Immediately before the events of 1982’s The Thing, a much worse version of The Thing took place at the same research station, except with Mary Elizabeth Winstead of Kurt Russell.
So creatively bankrupt it can’t even think of another title, this perfunctory prequel answers burning questions like “How did the alien get there?” (spaceship) and “Who watches The Thing and thinks ‘this needs CGI’?” (the people who did the same with Dawn of the Dead and RoboCop). Of all the pre-CGI movies that might benefit from a digital facelift, John Carpenter’s seminal sci-fi/horror flick seems pretty far south on the list. That this rehash is an ugly, dull affair adds insult to CGI injury. Even the 1951 version had real fire.
Matthijs van Heijningen Jr.’s picture has no atmosphere, suspense or personality, and nothing new to say. The Cold War allegory The Thing from Another World said “You can’t trust them!” The nihilistic The Thing said “You can’t trust anyone!” This one says “We found a fucking alien!” then has it jump out with a loud noise. For all its Thing-style imitation of the Carpenter classic, the film is too lazy to bother trying to recapture any of the iconic set pieces, simply having the nondescript characters killed off in sorry succession.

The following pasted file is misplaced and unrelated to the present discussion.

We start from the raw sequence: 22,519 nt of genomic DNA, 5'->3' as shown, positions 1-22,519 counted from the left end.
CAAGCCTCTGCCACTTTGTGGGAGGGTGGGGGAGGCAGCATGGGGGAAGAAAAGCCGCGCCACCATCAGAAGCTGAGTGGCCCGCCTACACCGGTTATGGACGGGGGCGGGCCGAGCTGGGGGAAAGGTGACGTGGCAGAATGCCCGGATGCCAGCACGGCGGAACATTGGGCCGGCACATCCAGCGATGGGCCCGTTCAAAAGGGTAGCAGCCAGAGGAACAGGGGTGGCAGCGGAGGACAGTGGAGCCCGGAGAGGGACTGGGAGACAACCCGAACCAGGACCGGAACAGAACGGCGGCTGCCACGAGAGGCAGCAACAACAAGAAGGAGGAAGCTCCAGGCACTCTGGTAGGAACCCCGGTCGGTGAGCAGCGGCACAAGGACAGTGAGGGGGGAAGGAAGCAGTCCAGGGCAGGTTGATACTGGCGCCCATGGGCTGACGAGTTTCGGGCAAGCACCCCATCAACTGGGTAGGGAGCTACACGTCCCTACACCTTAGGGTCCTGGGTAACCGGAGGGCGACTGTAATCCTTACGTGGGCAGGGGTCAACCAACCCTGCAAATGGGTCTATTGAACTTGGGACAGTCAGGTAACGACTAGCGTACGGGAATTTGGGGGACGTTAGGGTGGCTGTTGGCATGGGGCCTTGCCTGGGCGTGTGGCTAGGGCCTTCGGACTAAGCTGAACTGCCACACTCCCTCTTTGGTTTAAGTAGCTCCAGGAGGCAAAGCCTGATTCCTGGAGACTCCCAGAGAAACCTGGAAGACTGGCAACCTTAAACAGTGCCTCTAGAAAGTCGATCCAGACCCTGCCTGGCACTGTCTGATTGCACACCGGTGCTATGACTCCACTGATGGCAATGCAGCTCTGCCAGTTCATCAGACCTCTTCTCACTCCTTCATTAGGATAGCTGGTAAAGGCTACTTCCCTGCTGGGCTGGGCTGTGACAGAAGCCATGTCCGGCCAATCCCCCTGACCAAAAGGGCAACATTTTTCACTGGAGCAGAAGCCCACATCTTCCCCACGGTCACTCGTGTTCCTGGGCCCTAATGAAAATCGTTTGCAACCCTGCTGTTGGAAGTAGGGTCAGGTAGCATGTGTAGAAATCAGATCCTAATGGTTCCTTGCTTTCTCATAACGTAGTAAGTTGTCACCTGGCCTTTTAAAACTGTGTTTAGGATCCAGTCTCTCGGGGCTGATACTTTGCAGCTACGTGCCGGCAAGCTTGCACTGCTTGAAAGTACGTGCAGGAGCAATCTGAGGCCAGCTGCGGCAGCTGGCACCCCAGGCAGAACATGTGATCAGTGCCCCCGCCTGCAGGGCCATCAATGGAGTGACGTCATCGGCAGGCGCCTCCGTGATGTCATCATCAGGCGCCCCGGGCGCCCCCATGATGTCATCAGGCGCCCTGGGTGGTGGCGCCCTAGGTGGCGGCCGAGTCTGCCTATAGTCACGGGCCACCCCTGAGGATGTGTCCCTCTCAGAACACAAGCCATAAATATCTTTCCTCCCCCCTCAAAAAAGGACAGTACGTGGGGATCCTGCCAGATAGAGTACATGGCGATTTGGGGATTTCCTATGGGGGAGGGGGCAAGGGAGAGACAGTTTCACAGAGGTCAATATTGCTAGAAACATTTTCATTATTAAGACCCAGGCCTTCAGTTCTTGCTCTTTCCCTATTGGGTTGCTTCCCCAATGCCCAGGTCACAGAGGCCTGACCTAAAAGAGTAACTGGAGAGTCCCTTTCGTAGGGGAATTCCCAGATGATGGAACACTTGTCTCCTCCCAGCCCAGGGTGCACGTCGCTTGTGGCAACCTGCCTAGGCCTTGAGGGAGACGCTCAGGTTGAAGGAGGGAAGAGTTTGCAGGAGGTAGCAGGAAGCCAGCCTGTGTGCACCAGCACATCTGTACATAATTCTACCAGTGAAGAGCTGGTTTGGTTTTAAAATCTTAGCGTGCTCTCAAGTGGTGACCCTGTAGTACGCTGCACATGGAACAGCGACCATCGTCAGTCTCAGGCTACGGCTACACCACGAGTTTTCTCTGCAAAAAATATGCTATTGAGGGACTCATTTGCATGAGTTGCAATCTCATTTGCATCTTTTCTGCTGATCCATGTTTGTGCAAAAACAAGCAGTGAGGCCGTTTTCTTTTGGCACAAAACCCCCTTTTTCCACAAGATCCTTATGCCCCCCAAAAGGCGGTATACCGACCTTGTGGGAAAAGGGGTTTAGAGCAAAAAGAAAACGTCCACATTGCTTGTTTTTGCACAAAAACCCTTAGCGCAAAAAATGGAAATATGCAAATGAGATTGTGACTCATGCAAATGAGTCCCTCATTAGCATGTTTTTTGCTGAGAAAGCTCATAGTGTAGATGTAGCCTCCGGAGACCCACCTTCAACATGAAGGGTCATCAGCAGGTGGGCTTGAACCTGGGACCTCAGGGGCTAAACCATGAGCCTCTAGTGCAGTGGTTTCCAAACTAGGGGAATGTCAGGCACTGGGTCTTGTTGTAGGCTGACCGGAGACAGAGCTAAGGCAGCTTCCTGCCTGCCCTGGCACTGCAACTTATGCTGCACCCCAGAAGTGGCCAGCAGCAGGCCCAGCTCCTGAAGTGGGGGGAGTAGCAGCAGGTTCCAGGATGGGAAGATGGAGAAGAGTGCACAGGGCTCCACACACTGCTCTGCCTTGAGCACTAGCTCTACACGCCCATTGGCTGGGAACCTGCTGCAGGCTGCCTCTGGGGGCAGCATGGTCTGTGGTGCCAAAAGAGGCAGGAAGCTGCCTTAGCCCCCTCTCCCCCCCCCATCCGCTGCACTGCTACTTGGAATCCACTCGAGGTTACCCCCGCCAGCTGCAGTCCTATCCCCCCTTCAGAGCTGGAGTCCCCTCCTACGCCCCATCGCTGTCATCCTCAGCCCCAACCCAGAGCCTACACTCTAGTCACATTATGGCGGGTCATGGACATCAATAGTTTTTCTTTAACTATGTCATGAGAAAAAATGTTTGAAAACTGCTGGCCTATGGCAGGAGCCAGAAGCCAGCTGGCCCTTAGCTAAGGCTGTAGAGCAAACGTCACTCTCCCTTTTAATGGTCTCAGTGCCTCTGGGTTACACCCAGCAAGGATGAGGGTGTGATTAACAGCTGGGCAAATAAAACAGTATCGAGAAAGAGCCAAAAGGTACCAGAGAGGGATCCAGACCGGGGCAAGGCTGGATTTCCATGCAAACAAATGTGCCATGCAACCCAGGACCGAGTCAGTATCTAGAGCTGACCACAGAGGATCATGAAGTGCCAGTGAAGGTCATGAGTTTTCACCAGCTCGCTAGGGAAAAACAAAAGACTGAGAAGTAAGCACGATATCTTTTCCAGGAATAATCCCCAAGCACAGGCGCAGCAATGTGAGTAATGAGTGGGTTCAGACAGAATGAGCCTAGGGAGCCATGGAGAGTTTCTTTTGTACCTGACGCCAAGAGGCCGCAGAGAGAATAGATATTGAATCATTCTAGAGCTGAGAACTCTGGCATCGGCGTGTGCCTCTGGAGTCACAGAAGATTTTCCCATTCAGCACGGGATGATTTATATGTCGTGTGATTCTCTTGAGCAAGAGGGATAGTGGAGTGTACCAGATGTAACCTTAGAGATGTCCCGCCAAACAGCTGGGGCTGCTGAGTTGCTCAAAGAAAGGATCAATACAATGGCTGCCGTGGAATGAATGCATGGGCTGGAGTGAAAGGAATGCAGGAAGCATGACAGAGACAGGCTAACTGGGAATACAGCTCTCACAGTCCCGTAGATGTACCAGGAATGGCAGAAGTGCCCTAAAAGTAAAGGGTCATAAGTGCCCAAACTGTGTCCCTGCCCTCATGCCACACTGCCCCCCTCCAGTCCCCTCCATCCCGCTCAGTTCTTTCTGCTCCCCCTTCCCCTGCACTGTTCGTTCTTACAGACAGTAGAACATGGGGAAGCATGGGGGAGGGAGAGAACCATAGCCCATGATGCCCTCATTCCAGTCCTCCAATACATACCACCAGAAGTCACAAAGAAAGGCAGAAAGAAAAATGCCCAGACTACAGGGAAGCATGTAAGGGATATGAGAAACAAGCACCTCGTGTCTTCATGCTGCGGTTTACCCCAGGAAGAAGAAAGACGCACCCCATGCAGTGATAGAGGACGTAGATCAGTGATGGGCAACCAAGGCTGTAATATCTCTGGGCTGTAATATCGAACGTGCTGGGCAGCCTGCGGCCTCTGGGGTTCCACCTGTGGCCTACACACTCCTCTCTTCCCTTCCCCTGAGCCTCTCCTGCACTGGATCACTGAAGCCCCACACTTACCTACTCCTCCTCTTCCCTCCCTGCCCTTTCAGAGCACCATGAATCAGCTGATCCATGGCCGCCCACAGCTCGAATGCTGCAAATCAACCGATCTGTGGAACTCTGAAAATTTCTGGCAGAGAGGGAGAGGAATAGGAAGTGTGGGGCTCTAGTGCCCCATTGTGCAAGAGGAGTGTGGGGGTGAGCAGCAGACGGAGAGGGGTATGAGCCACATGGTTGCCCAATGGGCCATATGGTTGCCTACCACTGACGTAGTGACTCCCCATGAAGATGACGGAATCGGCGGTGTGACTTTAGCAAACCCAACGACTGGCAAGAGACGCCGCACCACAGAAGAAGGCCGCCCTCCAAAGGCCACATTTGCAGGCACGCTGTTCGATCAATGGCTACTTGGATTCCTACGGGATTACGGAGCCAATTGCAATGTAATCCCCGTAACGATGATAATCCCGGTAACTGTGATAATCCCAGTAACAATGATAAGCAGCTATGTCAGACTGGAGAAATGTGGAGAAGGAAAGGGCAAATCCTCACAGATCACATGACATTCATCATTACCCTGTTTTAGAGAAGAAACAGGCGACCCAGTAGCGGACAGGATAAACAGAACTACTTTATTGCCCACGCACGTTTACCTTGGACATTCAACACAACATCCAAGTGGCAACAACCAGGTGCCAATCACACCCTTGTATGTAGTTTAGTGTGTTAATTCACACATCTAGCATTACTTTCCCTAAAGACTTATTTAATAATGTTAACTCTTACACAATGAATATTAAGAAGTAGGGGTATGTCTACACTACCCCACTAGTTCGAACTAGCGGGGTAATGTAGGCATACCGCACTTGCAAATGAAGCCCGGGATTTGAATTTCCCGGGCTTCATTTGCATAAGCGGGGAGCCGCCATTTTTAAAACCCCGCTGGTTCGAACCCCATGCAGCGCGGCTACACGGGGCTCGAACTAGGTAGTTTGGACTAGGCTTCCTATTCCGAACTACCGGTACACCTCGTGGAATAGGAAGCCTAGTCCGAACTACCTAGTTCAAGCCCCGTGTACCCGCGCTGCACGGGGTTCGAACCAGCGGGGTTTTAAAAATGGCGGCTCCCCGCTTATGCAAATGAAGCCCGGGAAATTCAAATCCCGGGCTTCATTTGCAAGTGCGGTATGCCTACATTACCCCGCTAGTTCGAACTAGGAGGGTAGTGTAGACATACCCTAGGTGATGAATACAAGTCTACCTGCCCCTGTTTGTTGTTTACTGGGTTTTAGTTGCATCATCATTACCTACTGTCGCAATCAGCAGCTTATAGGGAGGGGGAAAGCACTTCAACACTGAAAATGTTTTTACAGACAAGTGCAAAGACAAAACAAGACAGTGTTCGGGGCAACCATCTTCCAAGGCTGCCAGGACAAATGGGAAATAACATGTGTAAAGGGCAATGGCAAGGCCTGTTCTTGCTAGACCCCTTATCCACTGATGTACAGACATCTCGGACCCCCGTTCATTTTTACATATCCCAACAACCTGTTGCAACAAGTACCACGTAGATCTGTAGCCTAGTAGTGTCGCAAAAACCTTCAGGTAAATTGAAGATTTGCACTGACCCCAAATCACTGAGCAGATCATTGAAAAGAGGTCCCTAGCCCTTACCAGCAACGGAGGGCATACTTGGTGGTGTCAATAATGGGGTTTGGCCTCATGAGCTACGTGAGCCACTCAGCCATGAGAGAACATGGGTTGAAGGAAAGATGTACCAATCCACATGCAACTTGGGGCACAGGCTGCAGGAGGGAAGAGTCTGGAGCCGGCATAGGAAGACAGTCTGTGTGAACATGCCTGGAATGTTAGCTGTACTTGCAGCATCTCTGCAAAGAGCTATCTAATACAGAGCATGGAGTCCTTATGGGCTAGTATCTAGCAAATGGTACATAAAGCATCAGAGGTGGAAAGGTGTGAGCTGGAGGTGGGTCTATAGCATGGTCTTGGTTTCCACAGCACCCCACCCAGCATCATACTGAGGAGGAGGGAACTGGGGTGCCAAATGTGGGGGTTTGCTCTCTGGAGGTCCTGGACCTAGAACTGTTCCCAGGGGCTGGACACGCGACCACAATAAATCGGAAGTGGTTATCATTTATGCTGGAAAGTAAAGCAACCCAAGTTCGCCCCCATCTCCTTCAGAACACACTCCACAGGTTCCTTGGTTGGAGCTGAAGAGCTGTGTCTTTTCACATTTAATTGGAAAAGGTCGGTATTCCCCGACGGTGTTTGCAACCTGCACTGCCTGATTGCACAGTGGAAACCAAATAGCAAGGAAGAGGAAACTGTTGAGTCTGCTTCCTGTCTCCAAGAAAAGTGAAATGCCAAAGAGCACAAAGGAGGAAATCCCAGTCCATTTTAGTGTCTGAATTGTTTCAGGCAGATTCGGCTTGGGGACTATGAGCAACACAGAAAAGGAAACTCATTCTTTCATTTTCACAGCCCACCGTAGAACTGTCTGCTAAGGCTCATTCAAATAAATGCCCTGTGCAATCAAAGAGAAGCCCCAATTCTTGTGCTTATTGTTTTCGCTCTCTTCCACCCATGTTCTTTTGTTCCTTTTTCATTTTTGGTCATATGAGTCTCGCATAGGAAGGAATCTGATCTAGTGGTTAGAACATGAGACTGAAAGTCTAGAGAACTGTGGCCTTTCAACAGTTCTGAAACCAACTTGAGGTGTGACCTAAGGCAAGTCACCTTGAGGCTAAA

The slasher sensibilities and female lead feel more like an Alien sequel than The Thing (even the way the monster stalks around a kitchen is more Xenomorphic than Thingy), while the obsessive doctor (Ulrich Thomsen) storyline harks back to the Howard Hawks original but goes nowhere. There’s a generic orchestral score replacing Ennio Morricone’s Carpenteresque one (as in John Carpenter, it didn’t sound like The Carpenters) and dialogue that’s less Howard Hawks and more Hudson Hawk. “You’re not here to think,” we’re reassured at the start.
This is a parasitic prequel that exists purely to feed off an existing entity, and as per The Principle of The Thing, the only solution when confronted with such an abomination is to burn it.